To convey feelings and emotions online in an attempt to avoid misinterpretation and get our point across, a form of language in terms of symbols and norms have come into use through general acceptance: symbols like ‘smileys’ can be used to magnify and express feelings of text-based information, while switching from lower case to upper case can be used to emphasize text—an act similar to shouting in the physical world. Time, data, and location tracking along with direct request and translation services can further assist in clarifying the content that is being communicated. Individuals disadvantaged by geographical location, confinement, threats, mobility, and sight or hearing impairment can now use the Internet to access information and negotiate on equal terms. The virtual environment nevertheless brings its own unique hierarchies and “social” structures. The privileged ones can have fast access with state-of-the-art hardware and software, while the less privileged will be on the other side of the “digital divide.” Typing speed and fluency with English can also be a divider in that the fast typists and native speakers can easily keep up in chat rooms and intense communication exchanges.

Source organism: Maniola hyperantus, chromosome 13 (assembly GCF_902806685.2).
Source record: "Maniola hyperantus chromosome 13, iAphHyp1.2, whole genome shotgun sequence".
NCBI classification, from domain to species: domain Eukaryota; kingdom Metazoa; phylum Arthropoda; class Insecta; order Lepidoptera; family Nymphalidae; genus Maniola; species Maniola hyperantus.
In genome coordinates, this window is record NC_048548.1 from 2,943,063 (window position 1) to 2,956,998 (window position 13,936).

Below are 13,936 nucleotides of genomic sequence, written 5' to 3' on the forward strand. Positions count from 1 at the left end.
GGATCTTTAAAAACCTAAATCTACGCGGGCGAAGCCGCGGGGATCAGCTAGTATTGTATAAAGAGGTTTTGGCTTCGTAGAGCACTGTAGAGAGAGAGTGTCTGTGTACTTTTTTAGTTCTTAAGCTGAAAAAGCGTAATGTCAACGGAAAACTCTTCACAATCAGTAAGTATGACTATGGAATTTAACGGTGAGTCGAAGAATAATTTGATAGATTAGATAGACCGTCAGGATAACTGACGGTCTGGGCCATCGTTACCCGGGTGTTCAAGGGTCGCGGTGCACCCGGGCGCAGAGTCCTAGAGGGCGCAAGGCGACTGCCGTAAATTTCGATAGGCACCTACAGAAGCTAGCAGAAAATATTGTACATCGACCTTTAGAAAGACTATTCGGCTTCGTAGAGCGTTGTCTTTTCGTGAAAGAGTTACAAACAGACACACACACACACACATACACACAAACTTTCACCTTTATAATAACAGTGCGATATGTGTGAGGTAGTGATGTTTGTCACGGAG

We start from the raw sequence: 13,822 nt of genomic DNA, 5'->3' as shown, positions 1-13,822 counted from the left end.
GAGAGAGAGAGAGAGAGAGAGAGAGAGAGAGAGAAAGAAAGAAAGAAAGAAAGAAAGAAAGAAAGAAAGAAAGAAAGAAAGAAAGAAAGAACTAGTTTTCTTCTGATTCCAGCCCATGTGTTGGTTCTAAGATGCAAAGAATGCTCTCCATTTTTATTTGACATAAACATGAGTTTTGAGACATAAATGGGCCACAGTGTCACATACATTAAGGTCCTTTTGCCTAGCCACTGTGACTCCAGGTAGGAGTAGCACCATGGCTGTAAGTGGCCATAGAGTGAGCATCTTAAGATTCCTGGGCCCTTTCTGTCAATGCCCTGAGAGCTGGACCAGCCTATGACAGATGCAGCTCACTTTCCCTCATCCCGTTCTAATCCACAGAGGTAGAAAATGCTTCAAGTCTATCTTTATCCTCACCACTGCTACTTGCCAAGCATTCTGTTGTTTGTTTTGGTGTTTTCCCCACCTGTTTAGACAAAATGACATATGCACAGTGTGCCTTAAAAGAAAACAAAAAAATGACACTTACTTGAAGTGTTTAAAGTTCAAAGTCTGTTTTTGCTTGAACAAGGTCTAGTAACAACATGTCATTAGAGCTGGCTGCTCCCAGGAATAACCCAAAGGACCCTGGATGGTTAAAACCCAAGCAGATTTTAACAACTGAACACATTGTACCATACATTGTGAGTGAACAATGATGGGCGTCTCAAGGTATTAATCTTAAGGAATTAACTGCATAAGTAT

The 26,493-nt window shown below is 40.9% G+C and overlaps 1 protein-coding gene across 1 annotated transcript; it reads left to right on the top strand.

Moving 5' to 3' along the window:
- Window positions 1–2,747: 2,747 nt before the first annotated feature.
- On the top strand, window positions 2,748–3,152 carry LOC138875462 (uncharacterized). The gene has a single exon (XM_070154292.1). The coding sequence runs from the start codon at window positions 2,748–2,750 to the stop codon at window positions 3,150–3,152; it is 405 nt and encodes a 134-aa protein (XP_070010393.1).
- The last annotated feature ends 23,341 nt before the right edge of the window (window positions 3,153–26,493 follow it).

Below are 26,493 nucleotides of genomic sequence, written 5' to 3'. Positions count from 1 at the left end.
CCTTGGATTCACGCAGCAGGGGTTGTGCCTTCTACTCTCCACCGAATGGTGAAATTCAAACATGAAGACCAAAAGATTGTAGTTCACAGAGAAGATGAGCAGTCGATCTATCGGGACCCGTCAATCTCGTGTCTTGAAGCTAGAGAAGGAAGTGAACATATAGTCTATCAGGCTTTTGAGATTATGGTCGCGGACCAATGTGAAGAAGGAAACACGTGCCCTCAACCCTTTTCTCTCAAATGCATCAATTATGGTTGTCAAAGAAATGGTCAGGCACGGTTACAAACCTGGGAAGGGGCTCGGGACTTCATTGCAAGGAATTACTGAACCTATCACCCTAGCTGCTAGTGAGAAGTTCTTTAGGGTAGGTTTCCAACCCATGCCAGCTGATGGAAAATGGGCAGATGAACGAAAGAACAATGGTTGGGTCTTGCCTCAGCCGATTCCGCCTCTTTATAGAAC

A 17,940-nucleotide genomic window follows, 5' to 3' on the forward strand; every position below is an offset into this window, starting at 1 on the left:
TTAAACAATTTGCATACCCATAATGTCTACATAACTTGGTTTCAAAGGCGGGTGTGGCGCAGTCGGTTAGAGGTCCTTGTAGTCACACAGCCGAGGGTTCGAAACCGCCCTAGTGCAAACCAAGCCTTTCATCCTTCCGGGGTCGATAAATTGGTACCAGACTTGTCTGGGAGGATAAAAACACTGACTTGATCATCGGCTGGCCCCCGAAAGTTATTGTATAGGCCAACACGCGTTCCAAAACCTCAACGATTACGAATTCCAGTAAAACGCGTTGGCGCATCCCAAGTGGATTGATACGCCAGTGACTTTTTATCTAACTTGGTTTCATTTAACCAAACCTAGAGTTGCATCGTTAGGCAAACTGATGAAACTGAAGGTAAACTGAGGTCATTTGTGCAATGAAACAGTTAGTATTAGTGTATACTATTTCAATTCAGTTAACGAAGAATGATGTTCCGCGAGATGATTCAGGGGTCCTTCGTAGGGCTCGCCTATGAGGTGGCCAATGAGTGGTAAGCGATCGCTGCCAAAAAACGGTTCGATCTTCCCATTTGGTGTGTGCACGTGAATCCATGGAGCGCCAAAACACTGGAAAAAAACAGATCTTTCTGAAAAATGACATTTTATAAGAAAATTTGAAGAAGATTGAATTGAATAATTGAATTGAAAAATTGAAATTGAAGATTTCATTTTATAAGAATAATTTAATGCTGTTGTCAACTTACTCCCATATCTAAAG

The negotiations framework presented before allows the expression of the different stages with their intrinsic characteristics and peculiarities: